While his friendship with Churchill certainly made President Eisenhower curious about becoming a painter, the direct impetus was watching artist Thomas E. Stephens paint a portrait of his wife, Mamie, when President Eisenhower was President of Columbia University in the City of New York. While Mamie and Stephens were searching for a place to display her portrait, Eisenhower, with the help of his aide John Moaney, stretched a white dust cloth on the bottom of a box for a canvas and Eisenhower attempted to copy the Mamie portrait. Upon seeing the result, Stephens asked for this first effort as a keepsake and sent Eisenhower a painting kit. Although Eisenhower’s primary passion was golf, in his late 50s when a weakened heart made physical exercise less of an option, he spent much more time painting.  

The exhibition includes Eisenhower’s 1955 Portrait of Winston Churchill, a copy of Arthur Pan’s famous portrait of the statesman. Churchill, upon hearing of his old friend’s desire to paint him wrote to Eisenhower: “I need hardly say I shall be greatly honored to be one of your subjects in an artistic sense. Although my experiences as model have not been altogether agreeable lately, I submit myself with great confidence to your well-balanced love of truth and mercy.”  

President John F. Kennedy  

President Kennedy began painting in 1954 when his young wife, Jacqueline, presented him with a paint set for the newlywed’s first Christmas in 1953. She thought Kennedy would find the same peace of mind from the rigors of politics that Churchill discovered in painting.   

It was not until 1955, when he was recovering from his second and third back surgeries, which were largely unsuccessful, and he was continuing to cope with his numerous other chronic health problems that Kennedy took up painting in earnest. In late July, he and Jackie sailed to Europe in order to both make political connections and aid in his recovery. While convalescing on the French Riviera, Jackie encouraged him to paint as a form of therapy, and he created several landscapes, including the one on display in this exhibition. Although it is difficult to pinpoint the exact location depicted in this painting, another of Kennedy’s works published in the April 1962 McCall’s magazine is easily identified as Cannes Harbor, the same site as Churchill’s Boats at Cannes Harbor (also on display).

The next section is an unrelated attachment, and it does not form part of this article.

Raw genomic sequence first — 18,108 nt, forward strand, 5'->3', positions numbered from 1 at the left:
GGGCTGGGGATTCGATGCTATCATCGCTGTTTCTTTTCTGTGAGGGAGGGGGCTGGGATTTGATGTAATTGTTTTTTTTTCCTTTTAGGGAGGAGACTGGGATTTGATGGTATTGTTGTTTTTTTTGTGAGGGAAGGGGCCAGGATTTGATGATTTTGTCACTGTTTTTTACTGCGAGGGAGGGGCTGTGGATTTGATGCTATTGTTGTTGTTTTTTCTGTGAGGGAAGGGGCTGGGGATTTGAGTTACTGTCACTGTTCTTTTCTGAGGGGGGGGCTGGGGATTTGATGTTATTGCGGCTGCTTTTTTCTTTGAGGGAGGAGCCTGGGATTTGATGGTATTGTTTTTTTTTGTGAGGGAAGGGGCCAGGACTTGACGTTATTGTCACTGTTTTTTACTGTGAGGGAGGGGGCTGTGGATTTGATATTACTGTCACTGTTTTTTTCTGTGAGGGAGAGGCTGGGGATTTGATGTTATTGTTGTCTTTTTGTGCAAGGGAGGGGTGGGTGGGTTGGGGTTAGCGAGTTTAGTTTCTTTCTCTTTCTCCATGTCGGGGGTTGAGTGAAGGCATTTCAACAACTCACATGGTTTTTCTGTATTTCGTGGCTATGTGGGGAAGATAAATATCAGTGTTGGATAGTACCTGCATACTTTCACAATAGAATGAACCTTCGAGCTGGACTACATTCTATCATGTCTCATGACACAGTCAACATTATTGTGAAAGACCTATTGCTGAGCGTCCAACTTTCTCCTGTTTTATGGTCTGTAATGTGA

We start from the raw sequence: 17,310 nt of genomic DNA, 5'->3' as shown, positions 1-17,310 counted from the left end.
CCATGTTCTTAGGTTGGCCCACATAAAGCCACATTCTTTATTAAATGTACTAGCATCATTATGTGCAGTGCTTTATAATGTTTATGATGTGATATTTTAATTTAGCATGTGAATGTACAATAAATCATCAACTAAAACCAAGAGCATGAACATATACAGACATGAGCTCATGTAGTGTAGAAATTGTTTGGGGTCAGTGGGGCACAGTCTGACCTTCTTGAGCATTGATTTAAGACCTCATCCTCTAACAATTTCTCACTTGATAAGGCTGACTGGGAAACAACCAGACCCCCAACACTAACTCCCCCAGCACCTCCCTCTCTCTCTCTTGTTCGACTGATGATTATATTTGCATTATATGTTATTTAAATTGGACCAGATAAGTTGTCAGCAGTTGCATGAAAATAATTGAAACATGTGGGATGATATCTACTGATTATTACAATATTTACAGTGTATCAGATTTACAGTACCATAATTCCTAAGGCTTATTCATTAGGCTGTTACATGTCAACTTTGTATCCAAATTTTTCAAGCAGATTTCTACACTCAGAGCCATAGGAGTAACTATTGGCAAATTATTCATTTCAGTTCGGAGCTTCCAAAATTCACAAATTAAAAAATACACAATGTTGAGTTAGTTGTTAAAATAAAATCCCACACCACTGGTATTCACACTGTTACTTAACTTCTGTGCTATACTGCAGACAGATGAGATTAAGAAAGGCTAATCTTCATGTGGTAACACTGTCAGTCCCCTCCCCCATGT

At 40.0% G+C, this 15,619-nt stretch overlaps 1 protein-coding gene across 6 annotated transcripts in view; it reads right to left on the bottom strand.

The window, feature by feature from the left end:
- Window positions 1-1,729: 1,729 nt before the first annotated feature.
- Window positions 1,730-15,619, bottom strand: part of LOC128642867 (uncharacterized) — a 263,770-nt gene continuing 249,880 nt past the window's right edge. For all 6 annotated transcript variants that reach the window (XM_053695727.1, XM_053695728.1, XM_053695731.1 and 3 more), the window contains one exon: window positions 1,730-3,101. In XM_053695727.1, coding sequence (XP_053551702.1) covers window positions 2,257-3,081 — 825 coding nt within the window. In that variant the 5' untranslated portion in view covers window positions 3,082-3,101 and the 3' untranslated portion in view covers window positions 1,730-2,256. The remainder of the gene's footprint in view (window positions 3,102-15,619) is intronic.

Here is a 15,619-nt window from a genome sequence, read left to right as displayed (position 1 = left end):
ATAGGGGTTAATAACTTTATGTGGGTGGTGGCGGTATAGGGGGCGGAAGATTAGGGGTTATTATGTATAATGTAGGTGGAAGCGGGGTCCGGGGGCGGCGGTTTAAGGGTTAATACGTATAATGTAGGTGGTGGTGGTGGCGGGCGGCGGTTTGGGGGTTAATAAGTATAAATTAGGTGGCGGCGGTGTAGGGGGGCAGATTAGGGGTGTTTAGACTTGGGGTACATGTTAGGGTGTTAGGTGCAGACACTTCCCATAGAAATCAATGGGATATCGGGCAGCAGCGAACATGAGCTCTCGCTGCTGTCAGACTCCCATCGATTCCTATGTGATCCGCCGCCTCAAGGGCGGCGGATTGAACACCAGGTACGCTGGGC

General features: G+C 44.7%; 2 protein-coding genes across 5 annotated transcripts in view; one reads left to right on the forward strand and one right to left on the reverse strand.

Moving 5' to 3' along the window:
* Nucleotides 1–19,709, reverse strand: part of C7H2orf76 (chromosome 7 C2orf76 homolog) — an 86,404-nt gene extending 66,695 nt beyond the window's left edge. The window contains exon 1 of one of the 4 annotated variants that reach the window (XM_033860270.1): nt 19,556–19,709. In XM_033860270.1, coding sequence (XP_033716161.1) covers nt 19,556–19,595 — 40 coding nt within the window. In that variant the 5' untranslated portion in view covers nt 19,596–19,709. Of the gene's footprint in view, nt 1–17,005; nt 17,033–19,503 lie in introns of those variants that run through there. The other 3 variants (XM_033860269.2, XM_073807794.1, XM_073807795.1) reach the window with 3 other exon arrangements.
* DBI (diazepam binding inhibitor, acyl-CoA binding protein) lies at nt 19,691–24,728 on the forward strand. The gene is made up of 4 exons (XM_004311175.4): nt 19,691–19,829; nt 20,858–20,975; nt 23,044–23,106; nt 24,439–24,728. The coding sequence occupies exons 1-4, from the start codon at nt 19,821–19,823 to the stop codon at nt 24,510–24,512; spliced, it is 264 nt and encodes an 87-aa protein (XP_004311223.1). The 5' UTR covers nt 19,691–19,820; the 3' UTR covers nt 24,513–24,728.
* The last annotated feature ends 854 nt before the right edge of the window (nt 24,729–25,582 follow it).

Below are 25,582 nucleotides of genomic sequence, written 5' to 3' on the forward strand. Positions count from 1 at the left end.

The Kennedy painting currently on display at the Churchill Museum was first given as a Christmas present to Bobby and Ethel Kennedy and hung at their home, Hickory Hill, in McLean, VA. Ethel Kennedy then presented it as a wedding gift to her son Michael and his wife, Victoria Gifford Kennedy.  

President George W. Bush  

Yale professor and Pulitzer Prize-winning biographer John Lewis Gaddis pointed out to President Bush that he should read  Churchill’s “Painting as a Pastime.” “I decided to read it because of my admiration for Churchill — and because even though I was active, I was antsy,” the 43rd President recalled. “I figured that if painting had sated Churchill’s appetite for learning, I might benefit from it as well.”  

Bush hired notable Dallas artist Gail Norfleet as an instructor and set up a studio in what wife Laura called his “man cave.” Then, at age 66, Bush picked up a paint brush. “Gail, there’s a Rembrandt trapped in this body,” he told her. “Your job is to liberate him.”  

The exhibition Painting as a Pastime: From Winston to the White House helped launch the highly successful Churchill 50th Anniversary Weekend celebration May 3-5.   

 

 

Print Friendly, PDF & Email

Westminster College

This is the editorial account for Westminster College news team. Please feel free to get in touch if you have any questions or comments.